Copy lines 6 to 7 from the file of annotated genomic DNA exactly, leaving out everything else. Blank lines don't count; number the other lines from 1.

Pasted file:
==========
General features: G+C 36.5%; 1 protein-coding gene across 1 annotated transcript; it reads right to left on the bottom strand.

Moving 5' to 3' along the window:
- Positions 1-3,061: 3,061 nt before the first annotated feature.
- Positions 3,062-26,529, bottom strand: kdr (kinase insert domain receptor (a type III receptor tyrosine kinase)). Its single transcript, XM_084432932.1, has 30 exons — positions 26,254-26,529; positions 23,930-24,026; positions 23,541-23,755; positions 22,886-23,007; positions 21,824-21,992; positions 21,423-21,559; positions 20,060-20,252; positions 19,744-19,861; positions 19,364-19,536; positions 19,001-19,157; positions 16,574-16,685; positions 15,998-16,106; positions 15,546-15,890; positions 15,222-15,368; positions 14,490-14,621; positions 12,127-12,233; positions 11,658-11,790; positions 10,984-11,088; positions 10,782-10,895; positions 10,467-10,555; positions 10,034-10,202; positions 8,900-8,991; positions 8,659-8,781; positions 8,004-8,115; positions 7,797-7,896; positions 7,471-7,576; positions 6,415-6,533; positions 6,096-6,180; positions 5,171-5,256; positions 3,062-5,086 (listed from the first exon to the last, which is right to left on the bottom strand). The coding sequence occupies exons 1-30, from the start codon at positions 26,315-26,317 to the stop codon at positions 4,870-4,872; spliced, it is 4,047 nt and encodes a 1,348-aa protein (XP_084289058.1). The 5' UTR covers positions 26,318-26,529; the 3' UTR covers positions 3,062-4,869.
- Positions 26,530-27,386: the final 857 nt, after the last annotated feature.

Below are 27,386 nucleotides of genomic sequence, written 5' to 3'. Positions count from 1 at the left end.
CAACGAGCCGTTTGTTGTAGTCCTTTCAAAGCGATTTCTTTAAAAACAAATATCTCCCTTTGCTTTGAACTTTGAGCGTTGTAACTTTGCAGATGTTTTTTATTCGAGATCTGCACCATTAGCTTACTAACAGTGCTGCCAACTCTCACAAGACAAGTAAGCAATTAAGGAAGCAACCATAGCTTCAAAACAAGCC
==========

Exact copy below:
Below are 27,386 nucleotides of genomic sequence, written 5' to 3'. Positions count from 1 at the left end.
CAACGAGCCGTTTGTTGTAGTCCTTTCAAAGCGATTTCTTTAAAAACAAATATCTCCCTTTGCTTTGAACTTTGAGCGTTGTAACTTTGCAGATGTTTTTTATTCGAGATCTGCACCATTAGCTTACTAACAGTGCTGCCAACTCTCACAAGACAAGTAAGCAATTAAGGAAGCAACCATAGCTTCAAAACAAGCC